In a recent KevinMD blog the term “doctor’s emotional switch,” was used by Dr. Mark Abrams to describe the protective coping mechanism ingrained in medical training to objectify their patients and thereby maintain emotional distance. He notes that this approach can have both positive and negative effects.
One of the things I’ve heard many patients speak about is how their diagnosis resulted in what felt like an identity crisis—it seemed to change “who they were” nearly instantly, and in a very fundamental way.
Each month I receive an online newsletter from “Cancer.Net”. The newsletter provides approved information to help patients and families make informed healthcare decisions. A recent issue titled “What is Tumor Board?” catapulted me back in time.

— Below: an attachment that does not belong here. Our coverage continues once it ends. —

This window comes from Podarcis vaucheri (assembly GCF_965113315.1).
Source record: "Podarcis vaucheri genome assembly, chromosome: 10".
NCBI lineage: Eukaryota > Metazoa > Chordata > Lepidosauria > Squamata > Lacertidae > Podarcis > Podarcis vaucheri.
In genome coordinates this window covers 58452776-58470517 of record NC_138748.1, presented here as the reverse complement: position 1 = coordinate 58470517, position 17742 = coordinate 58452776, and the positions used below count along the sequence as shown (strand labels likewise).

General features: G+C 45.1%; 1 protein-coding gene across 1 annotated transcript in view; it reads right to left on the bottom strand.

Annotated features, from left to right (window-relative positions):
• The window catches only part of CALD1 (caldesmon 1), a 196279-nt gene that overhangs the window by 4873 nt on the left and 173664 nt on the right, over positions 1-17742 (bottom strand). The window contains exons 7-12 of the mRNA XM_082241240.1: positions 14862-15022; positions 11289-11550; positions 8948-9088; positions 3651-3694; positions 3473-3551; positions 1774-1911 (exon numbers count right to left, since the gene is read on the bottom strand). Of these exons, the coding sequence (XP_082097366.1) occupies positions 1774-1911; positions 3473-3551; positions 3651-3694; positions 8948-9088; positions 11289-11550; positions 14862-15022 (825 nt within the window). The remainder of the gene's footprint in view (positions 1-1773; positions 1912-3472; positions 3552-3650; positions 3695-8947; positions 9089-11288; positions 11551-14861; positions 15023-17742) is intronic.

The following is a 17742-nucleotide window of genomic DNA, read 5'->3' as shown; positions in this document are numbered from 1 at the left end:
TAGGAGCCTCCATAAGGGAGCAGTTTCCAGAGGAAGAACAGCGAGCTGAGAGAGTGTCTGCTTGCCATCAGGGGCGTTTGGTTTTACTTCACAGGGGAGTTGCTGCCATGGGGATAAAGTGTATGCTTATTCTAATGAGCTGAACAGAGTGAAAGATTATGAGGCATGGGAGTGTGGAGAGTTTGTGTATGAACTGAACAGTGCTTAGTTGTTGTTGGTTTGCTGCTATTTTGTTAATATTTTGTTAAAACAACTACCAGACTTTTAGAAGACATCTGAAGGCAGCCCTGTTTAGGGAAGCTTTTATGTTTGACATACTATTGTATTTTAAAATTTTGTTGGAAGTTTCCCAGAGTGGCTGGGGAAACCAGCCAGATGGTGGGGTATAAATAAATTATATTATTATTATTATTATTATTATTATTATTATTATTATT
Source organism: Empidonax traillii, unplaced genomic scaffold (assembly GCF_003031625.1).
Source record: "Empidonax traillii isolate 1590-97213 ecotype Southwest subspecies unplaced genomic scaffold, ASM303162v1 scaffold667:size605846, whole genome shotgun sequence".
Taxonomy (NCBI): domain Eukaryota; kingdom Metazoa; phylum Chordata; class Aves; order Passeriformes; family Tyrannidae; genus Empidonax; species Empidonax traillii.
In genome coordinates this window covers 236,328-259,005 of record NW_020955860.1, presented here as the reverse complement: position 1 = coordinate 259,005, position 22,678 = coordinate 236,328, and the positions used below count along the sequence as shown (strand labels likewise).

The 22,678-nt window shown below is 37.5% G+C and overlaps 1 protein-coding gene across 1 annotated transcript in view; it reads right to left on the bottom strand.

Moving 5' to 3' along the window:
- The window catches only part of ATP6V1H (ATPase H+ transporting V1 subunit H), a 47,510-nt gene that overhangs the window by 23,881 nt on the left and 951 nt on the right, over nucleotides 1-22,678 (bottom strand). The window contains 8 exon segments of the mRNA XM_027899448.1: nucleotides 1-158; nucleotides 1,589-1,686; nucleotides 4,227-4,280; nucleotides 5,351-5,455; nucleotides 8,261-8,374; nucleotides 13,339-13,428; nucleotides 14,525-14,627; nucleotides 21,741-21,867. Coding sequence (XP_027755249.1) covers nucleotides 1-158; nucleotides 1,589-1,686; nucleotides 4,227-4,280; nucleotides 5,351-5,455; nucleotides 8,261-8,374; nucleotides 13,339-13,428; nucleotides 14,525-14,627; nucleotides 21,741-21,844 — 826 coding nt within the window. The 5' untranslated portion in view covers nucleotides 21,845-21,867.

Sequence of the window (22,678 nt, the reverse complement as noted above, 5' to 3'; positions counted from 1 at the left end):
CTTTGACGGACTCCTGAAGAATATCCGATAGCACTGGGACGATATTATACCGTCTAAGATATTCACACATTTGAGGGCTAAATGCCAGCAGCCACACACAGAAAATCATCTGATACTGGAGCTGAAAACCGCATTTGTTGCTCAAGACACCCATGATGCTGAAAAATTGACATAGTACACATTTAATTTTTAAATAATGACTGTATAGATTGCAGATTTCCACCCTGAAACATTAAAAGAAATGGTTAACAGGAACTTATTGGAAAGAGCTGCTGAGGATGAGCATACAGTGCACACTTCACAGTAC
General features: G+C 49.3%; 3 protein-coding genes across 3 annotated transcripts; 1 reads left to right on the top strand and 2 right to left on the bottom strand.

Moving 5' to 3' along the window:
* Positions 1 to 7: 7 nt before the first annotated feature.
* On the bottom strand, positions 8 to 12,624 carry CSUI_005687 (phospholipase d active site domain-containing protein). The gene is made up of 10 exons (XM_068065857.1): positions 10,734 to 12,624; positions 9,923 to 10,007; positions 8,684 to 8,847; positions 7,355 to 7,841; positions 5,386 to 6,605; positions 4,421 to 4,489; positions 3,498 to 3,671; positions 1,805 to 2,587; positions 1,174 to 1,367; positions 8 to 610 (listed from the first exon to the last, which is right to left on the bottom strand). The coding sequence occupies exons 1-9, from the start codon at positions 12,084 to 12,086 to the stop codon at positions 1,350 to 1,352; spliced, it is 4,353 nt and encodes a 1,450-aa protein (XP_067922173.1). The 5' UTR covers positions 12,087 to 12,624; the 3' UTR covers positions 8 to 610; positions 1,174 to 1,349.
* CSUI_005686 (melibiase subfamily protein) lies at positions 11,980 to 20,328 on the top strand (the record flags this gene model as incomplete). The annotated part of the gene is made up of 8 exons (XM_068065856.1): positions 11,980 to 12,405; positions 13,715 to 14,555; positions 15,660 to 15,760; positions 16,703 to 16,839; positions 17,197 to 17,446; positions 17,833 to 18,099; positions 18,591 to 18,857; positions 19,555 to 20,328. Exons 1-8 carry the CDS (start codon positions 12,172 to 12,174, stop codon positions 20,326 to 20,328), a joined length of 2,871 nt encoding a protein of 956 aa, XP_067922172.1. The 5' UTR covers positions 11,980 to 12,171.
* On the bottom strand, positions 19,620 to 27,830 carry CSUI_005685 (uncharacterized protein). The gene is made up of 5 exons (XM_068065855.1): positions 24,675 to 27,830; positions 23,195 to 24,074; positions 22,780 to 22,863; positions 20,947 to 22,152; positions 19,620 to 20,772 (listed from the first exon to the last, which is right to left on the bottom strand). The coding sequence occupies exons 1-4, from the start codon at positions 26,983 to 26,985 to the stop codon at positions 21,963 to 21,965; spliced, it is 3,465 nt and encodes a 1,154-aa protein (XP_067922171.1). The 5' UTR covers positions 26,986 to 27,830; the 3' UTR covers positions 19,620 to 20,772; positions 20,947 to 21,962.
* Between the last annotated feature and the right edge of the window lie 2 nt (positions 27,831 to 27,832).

The title of one of my previous blogs in and of itself posed an important question: “What Is A Good Patient?” How one defines a “good patient” varies, as does their reason for wanting to be one. During my tenure as a Medical Humanist at Southwestern Vermont’s Regional Cancer Center I witnessed the difficult task doctors faced in reconciling those who became patients—to their illness.
“We need to raise our voices a little more, even as they say to us,
‘This is so uncharacteristic of you.’ Invisibility is not a natural state for anyone.” MitsuyYamada
After each of our SpeakSooner community education programs I would ask myself, “How did this program differ from the one before? And, what was the take away?” I often wonder if others ask themselves the same questions.
What brought this to mind was an e-mail I received from a hospice social worker who often attends our community programs.